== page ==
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System? We Ain’t Got No System


Although the term is in common use, my experience as a local crime-fighter has taught me there is no such thing as a criminal justice system. The term “system” implies a coherent integration of activities which does not exist. Lawmakers, police, prosecutors, courts, prisons, and probation departments have overlapping interests, but are independent bodies. This is most commonly witnessed as a revolving jailhouse door, where an offender is arrested, charged, released, and then arrested for the same offense, often within days. If this were a system, it would be a failed system.

Frank Stephenson sees a similar problem with health care:

We hear lots of chatter about reforming the health care system, but I think using the word system plays into the hands of statists and planners (men of the system in the words of the great one) by giving the impression that the provision of health care services is something that can be directed via central planning. We don't speak of the grocery system or the clothing system, so why refer to health care as a system?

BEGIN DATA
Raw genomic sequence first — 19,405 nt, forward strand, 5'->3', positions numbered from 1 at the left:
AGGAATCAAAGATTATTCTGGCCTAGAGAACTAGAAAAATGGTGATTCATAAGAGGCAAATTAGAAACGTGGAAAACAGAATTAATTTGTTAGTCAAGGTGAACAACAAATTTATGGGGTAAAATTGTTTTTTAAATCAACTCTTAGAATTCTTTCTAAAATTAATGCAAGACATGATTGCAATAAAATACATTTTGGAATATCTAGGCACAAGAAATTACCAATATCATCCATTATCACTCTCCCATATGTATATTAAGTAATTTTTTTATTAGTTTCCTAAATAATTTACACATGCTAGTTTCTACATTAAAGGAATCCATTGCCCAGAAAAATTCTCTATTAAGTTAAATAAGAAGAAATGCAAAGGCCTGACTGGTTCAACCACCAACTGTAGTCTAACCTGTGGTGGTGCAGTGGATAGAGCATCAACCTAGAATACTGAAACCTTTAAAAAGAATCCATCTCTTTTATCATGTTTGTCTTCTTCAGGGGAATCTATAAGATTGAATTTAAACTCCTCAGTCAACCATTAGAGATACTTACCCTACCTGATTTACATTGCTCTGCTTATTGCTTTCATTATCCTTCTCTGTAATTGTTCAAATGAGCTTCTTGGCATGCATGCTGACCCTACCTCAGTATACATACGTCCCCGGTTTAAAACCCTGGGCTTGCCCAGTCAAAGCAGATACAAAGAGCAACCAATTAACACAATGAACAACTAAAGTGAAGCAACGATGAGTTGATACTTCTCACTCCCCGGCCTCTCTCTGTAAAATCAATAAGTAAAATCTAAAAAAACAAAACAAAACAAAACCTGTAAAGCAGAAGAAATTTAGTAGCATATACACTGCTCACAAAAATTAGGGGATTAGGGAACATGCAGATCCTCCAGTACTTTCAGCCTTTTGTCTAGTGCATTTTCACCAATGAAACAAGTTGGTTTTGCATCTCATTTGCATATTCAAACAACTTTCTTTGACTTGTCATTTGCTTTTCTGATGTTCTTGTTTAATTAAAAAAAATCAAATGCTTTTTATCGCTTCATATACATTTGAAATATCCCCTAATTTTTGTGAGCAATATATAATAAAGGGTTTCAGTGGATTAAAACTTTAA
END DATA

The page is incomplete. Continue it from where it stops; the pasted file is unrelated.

Even criminal justice, where essentially every aspect is well within the bounds of government action, and those the “system” operates upon are properly subjects of coercion, does not function well. A free society can’t be treated as an individual entity. There is no generic “public” or “body politic”. Society is far more complex than the biological units which comprise it.

Individual people are biological systems, made of mostly self-regulating interconnected subsystems. Those systems support the brain, not the other way around. You can’t think your cholesterol down.

Similarly, the health care sector supports individual people. It distills billions of preferences through many subsystems to maintain its function. It operates without the conscious control of a brain (or brain-trust). To believe that some brain-trust can achieve better health care sector results is much like believing mind power cures heart disease.

To assume a controllable “system” is to deny the complexity and dignity of those within the system. Some things—most things, actually, work pretty well without any meddling. Nobody is smart enough to beat death, or powerful enough to eliminate suffering.

Rather than creating a “health care system”, I say government should work on fixing the systems it is already operates, like criminal justice.